by Laura Peters, contributing editor
October 18, 2010 – Researchers from the IBM Alliance have developed a new germanium ion implantation process that implants Ge into the shallow silicon channel region prior to high-k/metal gate (HKMG) stack depositions. The process allows superior low threshold voltage (Vt) modulation relative to aluminum or titanium caps for low-Vt pFETs. At the 16nm node, such an approach could eliminate an aluminum cap and solve the low-Vt problem. Ion implantation also overcomes the integration challenges associated with epitaxial SiGe channel formation, which requires hardmask integration and precise silicon recess and SiGe thickness control. The group that developed the process, from Toshiba America Electronic Components, IBM’s Semiconductor Research and Development Center, and STMicroelectronics in Albany, NY, will present their findings at International Electron Devices Meeting (IEDM) in San Francisco, CA (Dec. 6-8).
To achieve low-Vt modulation, the researchers compared aluminum to germanium channel ion implantation processes. The Ge implant was followed by a recrystallization anneal, interfacial layer formation, then HKMG deposition. undesirable hump in the C-V curve could be eliminated, the group determined, by using a cryogenic process in which wafer temperature was reduced during implantation. The Ge implant proved superior to the aluminum process because it lowered threshold voltage by as much as 500mV with no increase in equivalent oxide thickness (EOT, see figure below). Conversely, large degradations of EOT occurred with the aluminum ion implantation. Other electrical results were favorable including an improved gate leakage current density/EOT curve (Jg-EOT), low gate-induced drain leakage (GIDL) current, and slightly improved NBTI characteristics over the control.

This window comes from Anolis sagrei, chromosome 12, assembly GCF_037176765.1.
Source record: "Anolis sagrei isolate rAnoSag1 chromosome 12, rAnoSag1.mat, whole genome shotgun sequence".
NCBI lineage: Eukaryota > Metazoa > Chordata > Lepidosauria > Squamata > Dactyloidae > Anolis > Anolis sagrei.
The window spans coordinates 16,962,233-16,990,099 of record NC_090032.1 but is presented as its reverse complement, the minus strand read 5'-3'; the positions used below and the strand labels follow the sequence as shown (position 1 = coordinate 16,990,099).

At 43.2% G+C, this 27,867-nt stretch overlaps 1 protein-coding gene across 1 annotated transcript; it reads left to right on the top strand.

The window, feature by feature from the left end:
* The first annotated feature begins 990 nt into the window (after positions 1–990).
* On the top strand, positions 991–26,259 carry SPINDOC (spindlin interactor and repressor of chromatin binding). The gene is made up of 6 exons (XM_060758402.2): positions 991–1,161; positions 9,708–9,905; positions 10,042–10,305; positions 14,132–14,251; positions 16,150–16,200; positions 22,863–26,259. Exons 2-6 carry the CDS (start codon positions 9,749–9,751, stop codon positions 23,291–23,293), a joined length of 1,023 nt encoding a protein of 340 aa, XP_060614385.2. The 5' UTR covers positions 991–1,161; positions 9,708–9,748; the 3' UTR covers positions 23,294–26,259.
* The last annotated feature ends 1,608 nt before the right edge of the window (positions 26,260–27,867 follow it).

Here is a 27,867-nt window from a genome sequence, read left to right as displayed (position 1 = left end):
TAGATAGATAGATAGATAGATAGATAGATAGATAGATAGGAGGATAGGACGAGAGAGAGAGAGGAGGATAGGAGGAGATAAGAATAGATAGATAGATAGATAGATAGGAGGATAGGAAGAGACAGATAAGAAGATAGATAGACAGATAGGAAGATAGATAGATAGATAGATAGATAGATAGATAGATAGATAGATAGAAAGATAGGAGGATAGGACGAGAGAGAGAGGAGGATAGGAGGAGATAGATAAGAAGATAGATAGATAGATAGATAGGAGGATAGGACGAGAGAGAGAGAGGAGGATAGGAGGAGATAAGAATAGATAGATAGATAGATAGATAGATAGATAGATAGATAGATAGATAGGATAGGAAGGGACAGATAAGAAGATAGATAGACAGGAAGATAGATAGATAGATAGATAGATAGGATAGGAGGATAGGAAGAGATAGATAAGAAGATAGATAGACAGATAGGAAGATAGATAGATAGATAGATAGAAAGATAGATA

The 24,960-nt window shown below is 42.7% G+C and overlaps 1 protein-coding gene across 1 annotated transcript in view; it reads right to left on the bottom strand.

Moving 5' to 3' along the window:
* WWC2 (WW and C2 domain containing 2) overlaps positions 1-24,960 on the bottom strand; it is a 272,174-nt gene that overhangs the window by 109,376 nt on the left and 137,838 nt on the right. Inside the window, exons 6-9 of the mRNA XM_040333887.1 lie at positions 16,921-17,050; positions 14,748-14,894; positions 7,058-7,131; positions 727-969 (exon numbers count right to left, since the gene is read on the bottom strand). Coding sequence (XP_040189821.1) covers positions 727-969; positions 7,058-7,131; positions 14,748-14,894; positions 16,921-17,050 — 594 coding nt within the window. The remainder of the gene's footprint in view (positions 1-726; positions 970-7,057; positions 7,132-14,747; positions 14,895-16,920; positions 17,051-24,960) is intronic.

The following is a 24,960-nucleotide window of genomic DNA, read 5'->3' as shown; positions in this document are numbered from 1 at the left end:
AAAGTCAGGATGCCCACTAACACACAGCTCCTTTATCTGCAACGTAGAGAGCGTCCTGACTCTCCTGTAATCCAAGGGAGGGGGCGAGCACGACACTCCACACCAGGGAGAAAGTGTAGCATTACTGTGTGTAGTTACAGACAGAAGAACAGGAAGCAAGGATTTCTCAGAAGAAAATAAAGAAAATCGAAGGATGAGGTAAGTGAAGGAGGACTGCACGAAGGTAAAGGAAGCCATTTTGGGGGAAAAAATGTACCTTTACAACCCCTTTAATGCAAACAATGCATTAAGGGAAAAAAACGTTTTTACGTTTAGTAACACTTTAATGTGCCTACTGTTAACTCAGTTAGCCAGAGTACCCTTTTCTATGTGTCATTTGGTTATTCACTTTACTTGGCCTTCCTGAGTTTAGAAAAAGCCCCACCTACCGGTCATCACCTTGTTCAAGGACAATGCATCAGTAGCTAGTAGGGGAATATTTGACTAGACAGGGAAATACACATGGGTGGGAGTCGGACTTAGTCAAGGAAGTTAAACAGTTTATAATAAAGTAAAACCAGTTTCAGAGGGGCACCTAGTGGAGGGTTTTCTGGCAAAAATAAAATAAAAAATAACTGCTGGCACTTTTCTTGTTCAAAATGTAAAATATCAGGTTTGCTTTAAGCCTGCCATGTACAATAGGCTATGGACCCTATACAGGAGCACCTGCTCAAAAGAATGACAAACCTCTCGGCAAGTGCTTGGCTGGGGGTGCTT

|Threshold voltage shift vs. EOT. The germanium channel ion implantation induced ~500 mV threshold voltage shift with no increase in inversion thickness. The aluminum ion implant provides large Vt shift but also large EOT degradation. (Source: IBM Alliance)
To better optimize the process, the researchers sought to determine the physical cause of the threshold voltage modulation. Backside SIMS revealed high Ge concentration near the gate stack/silicon interfaces, and the threshold voltage shift correlates well with the germanium peak concentration. Through a process of elimination and chemical analysis, they determined that pile-up of Ge atoms at the interfacial layer/channel interface determines the pFET threshold voltage shift. This physical cause of Vt modulation is completely different than that of a conventional epitaxial SiGe channel, where energy-band modulation is the key factor.